Beyond Destin: Georgia’s Providence Canyon State Park
Destin has a lot to offer, and although its beaches are world-famous and its seafood delicious, there are hundreds of hidden treasures in the surrounding area of Northwest Florida that yield for fun adventures, day trips and weekend getaways. This column which will be featured on Wednesdays, will follow the wanderings of reporter, Savannah Vasquez, and explore the many opportunities in Destin’s surrounding area. I invite you to explore with me Beyond Destin.
This weekend my husband and I decided to travel a bit farther than usual to visit a land feature in Georgia that I had no idea existed this far south. Dubbed Georgia’s ‘Little Grand Canyon,’ Providence Canyon State Park is a wonder well worth the four hour drive. Hidden in the midst of rolling farm land, the canyons are actually a byproduct of bad farming practices from the 1800’s. Early farmers plowed their fields with no knowledge of soil management practices and within 50 years the ground had given way to large ditches and gullies.
Today, the erosion process has continued, due to ground water, with the deepest canyon cutting 150 feet into the earth. Several geological layers have been revealed in this process; in fact, 43 color ranges have been identified in the canyons including red clay formations, white sandstone sculptures, and even purple mineral-stained features.
When we arrived at the park, Cristian and I decided to first hike the canyon trail to explore the nine different viewpoints from below. When we reached the canyon floor we were surprised to find that much of the trail resembled low-lying creek beds, as ground water constantly flows through the land. Caught off guard, we quickly learned that Converse were not the ideal shoes to wear on our hike, but we decided the beauty of the canyon outweighed the inconvenience of wet feet.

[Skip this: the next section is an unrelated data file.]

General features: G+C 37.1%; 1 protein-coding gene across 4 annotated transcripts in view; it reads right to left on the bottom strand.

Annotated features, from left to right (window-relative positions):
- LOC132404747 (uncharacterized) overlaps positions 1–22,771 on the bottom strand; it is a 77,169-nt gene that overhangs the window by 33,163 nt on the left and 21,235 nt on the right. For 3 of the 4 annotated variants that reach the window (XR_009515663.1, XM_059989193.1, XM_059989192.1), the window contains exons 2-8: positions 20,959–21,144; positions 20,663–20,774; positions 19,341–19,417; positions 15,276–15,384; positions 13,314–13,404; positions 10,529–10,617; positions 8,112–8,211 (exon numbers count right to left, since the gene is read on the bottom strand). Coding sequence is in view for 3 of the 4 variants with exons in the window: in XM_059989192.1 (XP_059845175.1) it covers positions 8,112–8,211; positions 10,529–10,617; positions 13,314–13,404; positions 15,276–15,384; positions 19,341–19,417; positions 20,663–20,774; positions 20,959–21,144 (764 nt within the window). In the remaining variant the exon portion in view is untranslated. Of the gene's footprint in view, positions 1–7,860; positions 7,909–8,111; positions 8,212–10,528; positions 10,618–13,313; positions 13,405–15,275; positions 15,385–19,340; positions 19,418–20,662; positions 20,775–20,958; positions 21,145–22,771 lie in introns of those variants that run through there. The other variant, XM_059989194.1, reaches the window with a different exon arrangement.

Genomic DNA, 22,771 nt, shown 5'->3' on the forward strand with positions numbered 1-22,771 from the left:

The first sight of the canyon wall took my breath away. I stood in awe of the height of the formations as well as the beautiful contrasting colors. We took our time exploring the different canyons; some offered large picturesque views while others yielded unique features such as crevices you could walk inside. I just couldn’t get over the fact that these formations that resembled the western state canyons were only a four hour drive from my sea-side home.
As the canyons are fragile and ever-eroding, we learned it is against the law to climb on or deface the formations. In some places we noticed signs of recent erosion as tree roots poked out of the top of the canyon, and piles of fresh clay sat along the bottom. We also saw that some do not respect these natural wonders as several names were etched in the side of the canyon walls.
After hiking the lower trails we headed back to the crest to view the entire canyon field from above. It was amazing to see the towering views we had just experienced from the top, as it really gave perspective to the depth of these amazing Georgia canyons.
Providence Canyon State Outdoor Recreation Area is located four hours northeast of Destin in Lumpkin, Georgia. Park hours are 7 a.m. to 9 p.m. during the spring and summer and entry to the park costs $5 per car. Make sure to bring water-proof hiking shoes and plenty of water with you if you plan on hiking the lower canyon trails. Camping is also available at the park upon reservation. For more information call 229-838-6202 or visit www.gastateparks.org/ProvidenceCanyon.